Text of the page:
Reaction to The New York Times’s splashy Sunday front-page spread on Donald Trump’s offensive behavior toward women broke fairly sharply along gender lines. Even some male Democrats thought the Times overplayed its hand, as typified by this tweet from David Axelrod:
— David Axelrod (@davidaxelrod) May 15, 2016
Speaking for a lot of progressive women, Center for American Progress Action Fund president Neera Tanden replied:
— Neera Tanden (@neeratanden) May 15, 2016
I’m with her.
I was disgusted by the Times piece. Sure, a few of the stories were relatively mundane—since many of us suspect there’s probably worse out there—but the examples of sexist insults and slights and harassment were mind-numbingly numerous. (Let’s set aside, for now, the fact that former model and Trump girlfriend Rowanne Brewer Lane told Fox News Monday morning that the Times took her story out of context.) It showed how at every point in the female lifespan, whether you’re his 16-year-old daughter or a middle-aged top professional, Trump openly judges women as sexual commodities whose looks are his to admire or criticize.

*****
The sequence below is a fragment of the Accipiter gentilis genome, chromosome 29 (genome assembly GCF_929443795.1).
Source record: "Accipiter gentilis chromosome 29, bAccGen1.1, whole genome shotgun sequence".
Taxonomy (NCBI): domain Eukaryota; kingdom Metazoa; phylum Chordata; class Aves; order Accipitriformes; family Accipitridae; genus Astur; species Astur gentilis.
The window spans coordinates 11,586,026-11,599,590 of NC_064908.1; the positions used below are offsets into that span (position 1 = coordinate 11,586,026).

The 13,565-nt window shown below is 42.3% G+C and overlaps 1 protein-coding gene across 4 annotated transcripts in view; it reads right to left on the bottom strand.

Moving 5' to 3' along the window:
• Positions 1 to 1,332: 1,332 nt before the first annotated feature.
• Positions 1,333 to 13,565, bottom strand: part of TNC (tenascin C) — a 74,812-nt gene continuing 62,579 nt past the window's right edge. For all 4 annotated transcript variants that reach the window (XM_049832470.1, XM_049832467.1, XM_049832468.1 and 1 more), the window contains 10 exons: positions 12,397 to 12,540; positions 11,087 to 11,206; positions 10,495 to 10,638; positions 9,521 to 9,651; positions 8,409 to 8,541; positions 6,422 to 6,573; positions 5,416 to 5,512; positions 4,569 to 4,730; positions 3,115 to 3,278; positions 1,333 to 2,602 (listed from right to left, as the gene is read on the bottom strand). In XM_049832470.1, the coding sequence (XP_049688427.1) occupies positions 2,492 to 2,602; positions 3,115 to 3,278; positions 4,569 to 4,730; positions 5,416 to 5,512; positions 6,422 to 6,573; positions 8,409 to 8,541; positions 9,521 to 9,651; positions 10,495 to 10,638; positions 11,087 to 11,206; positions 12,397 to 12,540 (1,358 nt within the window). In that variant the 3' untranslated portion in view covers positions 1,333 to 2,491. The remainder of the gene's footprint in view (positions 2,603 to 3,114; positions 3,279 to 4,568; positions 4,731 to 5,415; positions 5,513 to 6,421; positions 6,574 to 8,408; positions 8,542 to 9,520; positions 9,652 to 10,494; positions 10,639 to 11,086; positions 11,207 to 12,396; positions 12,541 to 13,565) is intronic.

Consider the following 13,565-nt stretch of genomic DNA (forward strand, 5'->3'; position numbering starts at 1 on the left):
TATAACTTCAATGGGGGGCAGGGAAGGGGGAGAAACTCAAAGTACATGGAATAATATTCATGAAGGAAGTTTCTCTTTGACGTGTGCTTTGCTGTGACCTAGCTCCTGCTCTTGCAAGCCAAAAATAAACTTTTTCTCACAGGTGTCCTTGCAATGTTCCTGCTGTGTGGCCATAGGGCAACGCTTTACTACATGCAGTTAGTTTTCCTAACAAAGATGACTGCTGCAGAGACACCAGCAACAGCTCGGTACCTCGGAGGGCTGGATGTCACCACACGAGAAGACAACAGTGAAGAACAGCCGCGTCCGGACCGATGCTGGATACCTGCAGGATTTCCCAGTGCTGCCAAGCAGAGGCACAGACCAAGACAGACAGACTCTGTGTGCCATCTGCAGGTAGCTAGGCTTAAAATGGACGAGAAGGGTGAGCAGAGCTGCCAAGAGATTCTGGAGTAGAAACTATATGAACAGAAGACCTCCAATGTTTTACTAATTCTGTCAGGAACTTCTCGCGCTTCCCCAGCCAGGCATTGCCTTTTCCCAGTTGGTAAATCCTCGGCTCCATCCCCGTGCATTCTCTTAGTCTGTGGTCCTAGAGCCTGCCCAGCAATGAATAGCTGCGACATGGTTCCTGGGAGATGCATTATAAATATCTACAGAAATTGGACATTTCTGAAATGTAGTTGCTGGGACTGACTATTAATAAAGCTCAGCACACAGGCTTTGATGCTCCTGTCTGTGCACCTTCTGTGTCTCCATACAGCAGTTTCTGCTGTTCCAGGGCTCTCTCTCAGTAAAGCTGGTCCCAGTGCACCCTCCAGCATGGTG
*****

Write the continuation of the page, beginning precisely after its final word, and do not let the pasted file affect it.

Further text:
There were serious allegations that bordered on sexual harassment and even assault: unwanted kissing and groping, plus an already published story about ex-wife Ivana Trump’s charge, in a sworn deposition, that he raped her during a fight. That came during a bitter divorce; when it was settled she issued a statement saying: “I referred to this as a ‘rape,’ but I do not want my words to be interpreted in a literal or criminal sense…. I felt violated, as the love and tenderness, which he normally exhibited toward me, was absent.”
But the backbone of the Times piece is the story of how Trump treats women in the workplace, as confirmed on the record by Barbara Res, whom he hired as head of construction in the 1980s. Trump boasts of how his father wouldn’t have made the same choice, supposedly proof of his own evolved views about women. But Res describes him as far less evolved than he thinks. She endured a steady monologue of his sexist comments about women they encountered, whether on the street or in the office, and then, when she gained weight, about her own body. “You like your candy,” he told her.